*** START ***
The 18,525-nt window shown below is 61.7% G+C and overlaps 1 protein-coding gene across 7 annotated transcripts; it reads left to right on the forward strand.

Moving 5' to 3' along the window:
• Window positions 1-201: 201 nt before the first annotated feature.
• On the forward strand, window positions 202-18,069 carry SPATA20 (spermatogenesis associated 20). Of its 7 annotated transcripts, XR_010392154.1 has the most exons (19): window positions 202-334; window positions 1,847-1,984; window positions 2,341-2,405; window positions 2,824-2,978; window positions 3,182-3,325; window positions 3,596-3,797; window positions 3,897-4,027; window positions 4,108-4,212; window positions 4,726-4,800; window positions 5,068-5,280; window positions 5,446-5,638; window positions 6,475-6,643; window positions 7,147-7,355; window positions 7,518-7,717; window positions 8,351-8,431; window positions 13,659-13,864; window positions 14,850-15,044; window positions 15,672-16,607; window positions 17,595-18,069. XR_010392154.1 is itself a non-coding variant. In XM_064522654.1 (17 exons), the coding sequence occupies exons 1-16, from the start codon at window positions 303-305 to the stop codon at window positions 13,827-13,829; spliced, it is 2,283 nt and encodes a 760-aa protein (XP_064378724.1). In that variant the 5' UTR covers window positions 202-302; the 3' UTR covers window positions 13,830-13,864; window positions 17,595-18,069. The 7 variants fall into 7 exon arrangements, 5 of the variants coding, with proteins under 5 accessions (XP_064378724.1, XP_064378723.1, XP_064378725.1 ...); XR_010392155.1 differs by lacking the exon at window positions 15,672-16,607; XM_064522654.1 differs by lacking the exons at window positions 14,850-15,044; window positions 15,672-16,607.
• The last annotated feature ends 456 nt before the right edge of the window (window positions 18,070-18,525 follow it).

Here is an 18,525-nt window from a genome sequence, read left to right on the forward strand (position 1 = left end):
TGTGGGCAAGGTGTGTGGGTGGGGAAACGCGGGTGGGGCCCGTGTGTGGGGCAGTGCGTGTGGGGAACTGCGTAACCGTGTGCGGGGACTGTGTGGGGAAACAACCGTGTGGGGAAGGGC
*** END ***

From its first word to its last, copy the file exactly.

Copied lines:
The 18,525-nt window shown below is 61.7% G+C and overlaps 1 protein-coding gene across 7 annotated transcripts; it reads left to right on the forward strand.

Moving 5' to 3' along the window:
• Window positions 1-201: 201 nt before the first annotated feature.
• On the forward strand, window positions 202-18,069 carry SPATA20 (spermatogenesis associated 20). Of its 7 annotated transcripts, XR_010392154.1 has the most exons (19): window positions 202-334; window positions 1,847-1,984; window positions 2,341-2,405; window positions 2,824-2,978; window positions 3,182-3,325; window positions 3,596-3,797; window positions 3,897-4,027; window positions 4,108-4,212; window positions 4,726-4,800; window positions 5,068-5,280; window positions 5,446-5,638; window positions 6,475-6,643; window positions 7,147-7,355; window positions 7,518-7,717; window positions 8,351-8,431; window positions 13,659-13,864; window positions 14,850-15,044; window positions 15,672-16,607; window positions 17,595-18,069. XR_010392154.1 is itself a non-coding variant. In XM_064522654.1 (17 exons), the coding sequence occupies exons 1-16, from the start codon at window positions 303-305 to the stop codon at window positions 13,827-13,829; spliced, it is 2,283 nt and encodes a 760-aa protein (XP_064378724.1). In that variant the 5' UTR covers window positions 202-302; the 3' UTR covers window positions 13,830-13,864; window positions 17,595-18,069. The 7 variants fall into 7 exon arrangements, 5 of the variants coding, with proteins under 5 accessions (XP_064378724.1, XP_064378723.1, XP_064378725.1 ...); XR_010392155.1 differs by lacking the exon at window positions 15,672-16,607; XM_064522654.1 differs by lacking the exons at window positions 14,850-15,044; window positions 15,672-16,607.
• The last annotated feature ends 456 nt before the right edge of the window (window positions 18,070-18,525 follow it).

Here is an 18,525-nt window from a genome sequence, read left to right on the forward strand (position 1 = left end):
TGTGGGCAAGGTGTGTGGGTGGGGAAACGCGGGTGGGGCCCGTGTGTGGGGCAGTGCGTGTGGGGAACTGCGTAACCGTGTGCGGGGACTGTGTGGGGAAACAACCGTGTGGGGAAGGGC